CAP Urges Airlines To Remove Hidden Fees In Online Booking

CAP Urges Airlines To Remove Hidden Fees In Online Booking

The Consumers Association of Penang (CAP) highlighted to the Ministry Of Transport (MOT) to address the issues faced by consumers when they buy flight tickets online.

CAP’s president S.M. Mohamed Idris said that the primary problem faced by passengers is the pre-selected optional extras such as travel insurance and seat selection, which incur additional costs.

He added that passengers booking the ticket has to untick the travel insurance policy box that is accompanied by a statement saying to the effect that if the box is not unchecked, then it is assumed that the passenger has agreed to purchase the policy. Often, this pre-ticked box is buried in a wordy page and is easily missed by the passengers.

By the time the passengers realise that the insurance cost has been added into the ticket price, it may be difficult to return to that particular page to un-tick it, unless the entire booking process is repeated from scratch and this can cause the price of flights to defer.

The airline companies often hide behind the statement ‘I have read and understand the Product Disclosure Statement’, leaving passengers helpless.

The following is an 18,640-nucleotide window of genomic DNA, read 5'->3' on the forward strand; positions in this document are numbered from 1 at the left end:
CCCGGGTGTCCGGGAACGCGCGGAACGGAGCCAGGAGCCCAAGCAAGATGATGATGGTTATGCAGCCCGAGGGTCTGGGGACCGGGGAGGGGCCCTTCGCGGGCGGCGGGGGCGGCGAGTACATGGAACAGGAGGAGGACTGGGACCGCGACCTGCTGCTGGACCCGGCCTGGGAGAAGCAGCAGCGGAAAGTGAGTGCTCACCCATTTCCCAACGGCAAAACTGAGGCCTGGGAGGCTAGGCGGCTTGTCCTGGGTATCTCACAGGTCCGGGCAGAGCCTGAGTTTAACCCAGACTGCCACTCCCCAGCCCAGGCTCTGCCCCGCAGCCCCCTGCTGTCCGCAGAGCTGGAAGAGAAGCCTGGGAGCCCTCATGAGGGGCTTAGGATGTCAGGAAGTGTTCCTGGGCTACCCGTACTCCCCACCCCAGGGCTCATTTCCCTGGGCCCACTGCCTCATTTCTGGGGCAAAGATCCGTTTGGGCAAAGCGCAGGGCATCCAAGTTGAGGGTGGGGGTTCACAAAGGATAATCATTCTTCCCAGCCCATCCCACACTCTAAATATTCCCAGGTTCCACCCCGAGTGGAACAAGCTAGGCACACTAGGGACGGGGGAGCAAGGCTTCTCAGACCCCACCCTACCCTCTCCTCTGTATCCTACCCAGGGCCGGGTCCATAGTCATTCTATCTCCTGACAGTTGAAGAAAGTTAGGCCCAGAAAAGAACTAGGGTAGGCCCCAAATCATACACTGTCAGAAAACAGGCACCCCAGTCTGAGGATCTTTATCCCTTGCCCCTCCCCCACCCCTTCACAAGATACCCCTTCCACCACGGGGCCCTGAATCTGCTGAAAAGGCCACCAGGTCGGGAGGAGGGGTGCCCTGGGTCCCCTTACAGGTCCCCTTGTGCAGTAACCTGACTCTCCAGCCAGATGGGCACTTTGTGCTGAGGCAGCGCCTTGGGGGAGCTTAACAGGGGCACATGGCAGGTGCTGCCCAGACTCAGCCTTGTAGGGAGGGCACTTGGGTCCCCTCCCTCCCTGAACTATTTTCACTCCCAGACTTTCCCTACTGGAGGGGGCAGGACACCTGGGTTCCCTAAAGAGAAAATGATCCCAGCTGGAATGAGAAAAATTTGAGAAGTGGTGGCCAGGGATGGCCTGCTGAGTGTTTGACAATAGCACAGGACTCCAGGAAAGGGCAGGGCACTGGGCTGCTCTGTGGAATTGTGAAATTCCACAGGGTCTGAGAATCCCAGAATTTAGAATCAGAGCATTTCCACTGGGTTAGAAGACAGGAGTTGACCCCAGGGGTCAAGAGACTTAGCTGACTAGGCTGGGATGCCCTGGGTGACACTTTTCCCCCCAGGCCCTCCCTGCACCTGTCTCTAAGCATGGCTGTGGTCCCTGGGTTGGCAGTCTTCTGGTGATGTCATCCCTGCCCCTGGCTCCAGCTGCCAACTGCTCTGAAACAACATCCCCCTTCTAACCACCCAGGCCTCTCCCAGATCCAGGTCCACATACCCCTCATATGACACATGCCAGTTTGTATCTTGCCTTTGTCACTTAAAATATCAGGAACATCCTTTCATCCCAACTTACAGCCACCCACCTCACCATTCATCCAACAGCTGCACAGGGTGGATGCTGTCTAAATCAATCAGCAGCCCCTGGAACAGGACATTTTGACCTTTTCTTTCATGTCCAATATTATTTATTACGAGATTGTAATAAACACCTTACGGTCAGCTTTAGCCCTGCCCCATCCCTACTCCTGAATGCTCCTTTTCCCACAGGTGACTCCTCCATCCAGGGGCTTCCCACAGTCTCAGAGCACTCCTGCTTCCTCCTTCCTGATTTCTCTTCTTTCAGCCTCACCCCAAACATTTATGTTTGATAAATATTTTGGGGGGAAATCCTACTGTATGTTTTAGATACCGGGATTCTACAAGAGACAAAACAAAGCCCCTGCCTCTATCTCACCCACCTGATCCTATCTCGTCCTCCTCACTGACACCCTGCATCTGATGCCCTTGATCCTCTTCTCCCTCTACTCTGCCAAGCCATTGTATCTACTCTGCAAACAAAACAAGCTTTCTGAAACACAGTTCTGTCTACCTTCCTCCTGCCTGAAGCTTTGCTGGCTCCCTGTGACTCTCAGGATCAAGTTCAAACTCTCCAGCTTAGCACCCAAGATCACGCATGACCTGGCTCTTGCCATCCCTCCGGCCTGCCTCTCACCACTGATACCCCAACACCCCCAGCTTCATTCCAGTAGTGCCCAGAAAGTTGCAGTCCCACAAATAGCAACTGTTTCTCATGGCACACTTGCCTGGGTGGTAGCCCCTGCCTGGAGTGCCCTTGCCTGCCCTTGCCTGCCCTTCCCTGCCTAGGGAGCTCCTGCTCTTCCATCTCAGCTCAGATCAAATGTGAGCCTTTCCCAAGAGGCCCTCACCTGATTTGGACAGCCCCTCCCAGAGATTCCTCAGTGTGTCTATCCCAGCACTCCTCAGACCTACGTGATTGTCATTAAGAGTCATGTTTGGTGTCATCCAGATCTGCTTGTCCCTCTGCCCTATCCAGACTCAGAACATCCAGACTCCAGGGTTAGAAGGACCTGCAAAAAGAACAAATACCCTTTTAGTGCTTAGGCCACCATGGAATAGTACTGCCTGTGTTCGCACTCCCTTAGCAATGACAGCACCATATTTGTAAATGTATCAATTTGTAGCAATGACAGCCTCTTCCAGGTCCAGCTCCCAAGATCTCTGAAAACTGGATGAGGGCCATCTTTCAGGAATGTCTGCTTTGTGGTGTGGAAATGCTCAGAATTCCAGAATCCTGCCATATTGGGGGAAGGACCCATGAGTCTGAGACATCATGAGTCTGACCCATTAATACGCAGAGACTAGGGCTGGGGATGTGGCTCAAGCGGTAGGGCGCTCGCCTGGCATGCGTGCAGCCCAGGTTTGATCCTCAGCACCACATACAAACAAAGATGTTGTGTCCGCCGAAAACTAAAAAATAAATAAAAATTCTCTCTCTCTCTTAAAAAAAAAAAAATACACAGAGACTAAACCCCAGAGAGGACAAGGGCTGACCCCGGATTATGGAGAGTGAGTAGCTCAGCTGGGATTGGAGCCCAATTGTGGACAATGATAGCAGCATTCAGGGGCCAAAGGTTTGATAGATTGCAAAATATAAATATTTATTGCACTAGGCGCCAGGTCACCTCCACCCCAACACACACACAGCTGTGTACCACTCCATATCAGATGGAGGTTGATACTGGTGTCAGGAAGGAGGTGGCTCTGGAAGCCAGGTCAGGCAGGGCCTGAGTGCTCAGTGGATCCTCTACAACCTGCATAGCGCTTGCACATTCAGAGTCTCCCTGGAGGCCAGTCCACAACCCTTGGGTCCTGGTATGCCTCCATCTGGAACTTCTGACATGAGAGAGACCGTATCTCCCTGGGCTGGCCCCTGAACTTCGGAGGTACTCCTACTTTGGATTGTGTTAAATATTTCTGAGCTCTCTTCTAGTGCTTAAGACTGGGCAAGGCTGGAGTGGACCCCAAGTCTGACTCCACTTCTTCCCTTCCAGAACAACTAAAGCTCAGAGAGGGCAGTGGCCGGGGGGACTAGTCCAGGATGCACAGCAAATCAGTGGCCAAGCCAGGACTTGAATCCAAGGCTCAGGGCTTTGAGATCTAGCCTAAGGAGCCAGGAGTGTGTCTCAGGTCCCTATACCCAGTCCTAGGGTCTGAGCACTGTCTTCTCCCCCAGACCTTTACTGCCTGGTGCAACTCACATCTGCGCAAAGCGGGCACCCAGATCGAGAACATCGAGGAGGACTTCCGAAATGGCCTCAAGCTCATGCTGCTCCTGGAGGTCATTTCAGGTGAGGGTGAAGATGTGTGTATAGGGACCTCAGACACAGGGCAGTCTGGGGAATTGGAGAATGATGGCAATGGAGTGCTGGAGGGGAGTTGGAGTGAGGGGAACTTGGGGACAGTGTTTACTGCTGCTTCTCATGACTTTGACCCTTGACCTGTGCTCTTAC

In light of this, Mohamed Idris urged airline companies to cease opt-out pricing and MOT to consider adopting the United Kingdom’s Consumer Contracts Regulations in banning pre-selected optional extras and protecting passengers from unscrupulous business practices.

He pointed out some examples, where in New Zealand, Jetstar has ceased the opt-out pricing since March 2015 after the ‘Ditch the Tick’ campaign launched by Consumer NZ with its Australian counterpart, Choice.
Mohamed Idris also suggested that the airlines should remove the Credit Shell system and replace it with cash refund reimbursement instead.

He cited another example where a passenger booked a flight from Kuala Lumpur to Narita, Japan, but was later informed that the flight will be suspended and was given the option of flying from Kuala Lumpur to Don Muang, Thailand instead.

From there, he can then fly to Narita or get a Credit Shell of the same value paid, which is to be used within 180 days. Either way, he received a raw deal despite having booked six months ahead of his trip as he was only informed of the re-routing less than one and a half months from the departure date to find an alternative plan.

He urged the airlines to reimburse in cash in such situation rather than offering the Credit Shell.


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